A sitting tenant has an interest in the acquired land and therefore, can claim compensation for the value of that lost interest. Where the tenant is paying rent below market rent he/she will have a more valuable interest than an equivalent tenant paying market rent only. Where the tenant is paying market rent, the only claim for compensation is for disturbance (Keogh v Housing Commission  VR 809). The possibility or probability that a lease will be renewed cannot be considered in assessing compensation as the right is "too remote" from the real estate (Minister v NSW Aerated Water & Confectionary (1916) 22 CLR 56). This problem is recognised in the South Australian Land Acquisition Act:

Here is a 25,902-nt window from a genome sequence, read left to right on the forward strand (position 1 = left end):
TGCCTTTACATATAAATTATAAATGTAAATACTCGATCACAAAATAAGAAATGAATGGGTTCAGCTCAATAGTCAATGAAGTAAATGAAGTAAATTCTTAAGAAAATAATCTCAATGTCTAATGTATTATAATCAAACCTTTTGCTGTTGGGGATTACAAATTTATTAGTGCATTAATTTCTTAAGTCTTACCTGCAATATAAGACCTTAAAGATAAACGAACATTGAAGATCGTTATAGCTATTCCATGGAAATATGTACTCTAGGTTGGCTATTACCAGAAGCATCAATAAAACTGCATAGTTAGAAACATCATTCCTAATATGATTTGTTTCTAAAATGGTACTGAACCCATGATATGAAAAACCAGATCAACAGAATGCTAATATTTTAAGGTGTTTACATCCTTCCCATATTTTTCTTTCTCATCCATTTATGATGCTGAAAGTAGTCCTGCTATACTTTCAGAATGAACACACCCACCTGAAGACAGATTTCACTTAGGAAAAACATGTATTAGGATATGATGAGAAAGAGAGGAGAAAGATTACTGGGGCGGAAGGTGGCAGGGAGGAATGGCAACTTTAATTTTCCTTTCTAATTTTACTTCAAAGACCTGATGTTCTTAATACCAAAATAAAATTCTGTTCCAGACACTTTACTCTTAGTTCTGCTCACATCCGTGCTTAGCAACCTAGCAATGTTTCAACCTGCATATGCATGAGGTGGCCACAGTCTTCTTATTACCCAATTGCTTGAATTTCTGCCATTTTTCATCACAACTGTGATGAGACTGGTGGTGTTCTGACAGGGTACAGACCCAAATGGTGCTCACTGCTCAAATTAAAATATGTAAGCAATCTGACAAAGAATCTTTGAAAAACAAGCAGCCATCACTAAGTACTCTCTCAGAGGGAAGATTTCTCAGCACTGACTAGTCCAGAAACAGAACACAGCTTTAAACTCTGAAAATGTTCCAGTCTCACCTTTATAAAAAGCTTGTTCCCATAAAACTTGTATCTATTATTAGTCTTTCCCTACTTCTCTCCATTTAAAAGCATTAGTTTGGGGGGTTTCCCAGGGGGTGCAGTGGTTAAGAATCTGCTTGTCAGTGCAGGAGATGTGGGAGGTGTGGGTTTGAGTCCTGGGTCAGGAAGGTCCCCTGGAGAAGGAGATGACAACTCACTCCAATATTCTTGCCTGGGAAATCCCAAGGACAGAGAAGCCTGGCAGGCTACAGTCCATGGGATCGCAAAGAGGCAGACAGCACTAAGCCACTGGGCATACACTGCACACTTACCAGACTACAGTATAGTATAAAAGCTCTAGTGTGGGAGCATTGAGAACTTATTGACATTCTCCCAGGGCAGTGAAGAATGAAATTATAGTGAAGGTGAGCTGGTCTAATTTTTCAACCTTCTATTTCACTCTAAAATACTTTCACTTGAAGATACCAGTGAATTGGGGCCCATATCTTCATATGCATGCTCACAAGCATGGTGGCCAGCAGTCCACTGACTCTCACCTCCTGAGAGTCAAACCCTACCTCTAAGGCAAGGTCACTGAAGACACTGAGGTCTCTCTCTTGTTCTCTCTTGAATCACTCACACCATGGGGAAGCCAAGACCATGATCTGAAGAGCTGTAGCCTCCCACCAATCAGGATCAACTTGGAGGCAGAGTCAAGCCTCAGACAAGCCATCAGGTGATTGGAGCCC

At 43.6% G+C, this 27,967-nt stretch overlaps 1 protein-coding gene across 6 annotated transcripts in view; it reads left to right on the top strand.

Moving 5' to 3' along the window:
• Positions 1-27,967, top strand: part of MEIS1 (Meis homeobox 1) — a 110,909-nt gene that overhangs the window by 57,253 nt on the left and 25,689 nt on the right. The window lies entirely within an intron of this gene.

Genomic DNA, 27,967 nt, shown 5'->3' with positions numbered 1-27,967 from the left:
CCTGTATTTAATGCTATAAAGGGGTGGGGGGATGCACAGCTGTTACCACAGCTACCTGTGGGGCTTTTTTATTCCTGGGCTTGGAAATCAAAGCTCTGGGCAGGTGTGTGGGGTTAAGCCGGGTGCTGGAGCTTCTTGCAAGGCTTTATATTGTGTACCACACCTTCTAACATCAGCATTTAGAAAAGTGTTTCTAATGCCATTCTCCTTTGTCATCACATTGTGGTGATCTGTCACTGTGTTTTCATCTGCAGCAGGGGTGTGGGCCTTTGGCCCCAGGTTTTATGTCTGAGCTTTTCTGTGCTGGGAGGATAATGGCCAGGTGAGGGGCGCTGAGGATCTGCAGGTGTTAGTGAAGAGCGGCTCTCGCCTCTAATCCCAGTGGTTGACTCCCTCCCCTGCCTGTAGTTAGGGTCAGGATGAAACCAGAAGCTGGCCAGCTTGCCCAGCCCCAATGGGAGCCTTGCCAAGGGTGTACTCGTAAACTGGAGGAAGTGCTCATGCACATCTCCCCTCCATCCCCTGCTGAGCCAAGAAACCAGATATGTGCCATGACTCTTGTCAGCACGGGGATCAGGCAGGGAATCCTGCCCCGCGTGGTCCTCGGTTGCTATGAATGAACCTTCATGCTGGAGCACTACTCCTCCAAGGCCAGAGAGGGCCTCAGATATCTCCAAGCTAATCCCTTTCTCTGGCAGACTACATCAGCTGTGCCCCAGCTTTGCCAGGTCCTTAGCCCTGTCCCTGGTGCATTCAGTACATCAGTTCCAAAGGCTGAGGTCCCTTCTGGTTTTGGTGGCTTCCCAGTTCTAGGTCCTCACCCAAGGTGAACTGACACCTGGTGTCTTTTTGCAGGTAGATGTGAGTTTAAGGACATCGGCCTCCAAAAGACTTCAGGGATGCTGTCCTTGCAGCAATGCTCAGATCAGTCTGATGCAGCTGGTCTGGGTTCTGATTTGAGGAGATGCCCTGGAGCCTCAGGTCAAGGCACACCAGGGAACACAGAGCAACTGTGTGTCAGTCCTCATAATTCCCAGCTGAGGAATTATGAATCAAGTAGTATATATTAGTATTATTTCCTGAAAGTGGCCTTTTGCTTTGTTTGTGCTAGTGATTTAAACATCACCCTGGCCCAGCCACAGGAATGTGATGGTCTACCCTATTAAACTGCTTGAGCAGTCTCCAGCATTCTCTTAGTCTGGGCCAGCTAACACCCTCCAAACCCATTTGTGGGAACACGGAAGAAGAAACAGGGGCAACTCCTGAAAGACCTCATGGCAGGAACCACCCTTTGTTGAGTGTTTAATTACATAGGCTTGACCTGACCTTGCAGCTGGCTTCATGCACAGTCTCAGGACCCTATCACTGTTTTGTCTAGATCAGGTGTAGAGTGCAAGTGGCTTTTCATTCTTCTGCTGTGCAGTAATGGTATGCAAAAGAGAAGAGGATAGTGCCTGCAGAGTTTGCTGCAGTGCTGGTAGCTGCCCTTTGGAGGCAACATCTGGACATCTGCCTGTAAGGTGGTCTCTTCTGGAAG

S25(d) where the claimant's interest in the subject land was liable to expire or be determined, any reasonable prospect of renewal or continuation of the interest must be taken into account.
The effectiveness of such a clause will depend very much on the court's interpretation of "reasonable prospect" and how such a nebulous concept can be proved with evidence of facts.
A mortgagee has an interest in the mortgaged land and therefore, will receive a Notice of Resumption (except in Western Australia). The mortgagee applies for discharge of the mortgage debt from the compensation award. If the mortgagee can establish additional loss as a result of the resumption then a claim for compensation can be made under the normal provisions.